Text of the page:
Flatbread is fast, fun and easy to make. You can top it with almost anything or you can add herbs to the dough to make seasoned crackers.
The reason that flatbread can be made so quickly is that it doesn’t contain yeast, so there’s no waiting around for dough to rise. You just mix, flatten and bake for a delicious appetizer that everyone is bound to like!
- 1 3/4 cups unbleached all-purpose flour
- 1 teaspoon baking powder
- 3/4 teaspoon salt
- 1/2 cup water
- 1/3 cup olive oil
- 8 ounces mushrooms, chopped
- 1 red onion, sliced
- 1/2 cup arugula
- 1 teaspoon sun-dried tomatoes, drained and minced
- 1/4 cup mayonnaise
- 2 tablespoons
- Huitlacoche (also spelled cuitlacoche), if you are brave
1. Preheat oven to 450 degrees with a heavy baking sheet or pizza stone on the middle rack.
2. While oven is heating, saute mushrooms 2-3 minutes on medium-high. Remove mushrooms from heat and transfer to a bowl. Saute onions for 3-4 minutes on medium-high until they are softened. Remove from heat and transfer to a bowl.
3. Stir together flour, baking powder, and salt in a medium bowl. Make a well in center, then add water and oil and gradually stir into flour with a wooden spoon until a dough forms. Knead dough gently on a work surface 4 or 5 times.
4. Roll dough out on a sheet of parchment paper into a 12-inch round (can divide into smaller portion sizes as well). The thinner you roll the dough, the more it will take on the texture of a cracker, so play around with it a little to see what you prefer. As you can see from my picture, the final shape can be rustic instead of perfectly round.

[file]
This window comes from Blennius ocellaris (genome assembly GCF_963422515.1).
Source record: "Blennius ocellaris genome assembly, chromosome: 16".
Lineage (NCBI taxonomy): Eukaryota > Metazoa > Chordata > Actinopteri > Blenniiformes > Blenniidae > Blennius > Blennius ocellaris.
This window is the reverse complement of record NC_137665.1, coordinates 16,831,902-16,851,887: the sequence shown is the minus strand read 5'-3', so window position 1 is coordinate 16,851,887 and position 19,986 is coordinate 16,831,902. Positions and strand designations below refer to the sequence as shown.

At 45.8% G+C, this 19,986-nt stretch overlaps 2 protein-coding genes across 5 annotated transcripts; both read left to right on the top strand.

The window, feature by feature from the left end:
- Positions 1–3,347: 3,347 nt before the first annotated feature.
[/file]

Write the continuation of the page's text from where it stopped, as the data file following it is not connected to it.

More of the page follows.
5. Top with cooked mushrooms, goat cheese and onions (or your favorite toppings).
6. Slide round (still on parchment) onto preheated baking sheet and bake until pale golden and browned in spots, 8 to 10 minutes. Transfer flatbread (discard parchment) to a rack to cool.
7. While flatbread is cooling, mix mayonnaise and minced sun-dried tomatoes until fully incorporated (I usually do this in a food processor). Dollop or pipe mixture onto flatbread and then add the arugula. Cut flatbread into 1-inch by 3-inch pieces and serve.
Alternatively, you can substitute Huitlacoche (also spelled cuitlacoche) for the mayonnaise mixture. I prefer the sweet flavor of the Huitlacoche but have found that most people do not like the idea of eating a fungus that grows on ears of corn. Maybe I should stop asking…
I adapted this recipe from one that was in July 2008 edition of Gourmet magazine. The difference is that they added 1 tablespoon of chopped rosemary to the dough to flavor the flatbread, and the recipe in the magazine did not have any toppings. The reason I didn’t add the rosemary here was that I went the topping route and wanted to focus on those flavors. If you decide to make this recipe without the toppings, brush the rolled dough with olive oil and sprinkle with salt prior to baking.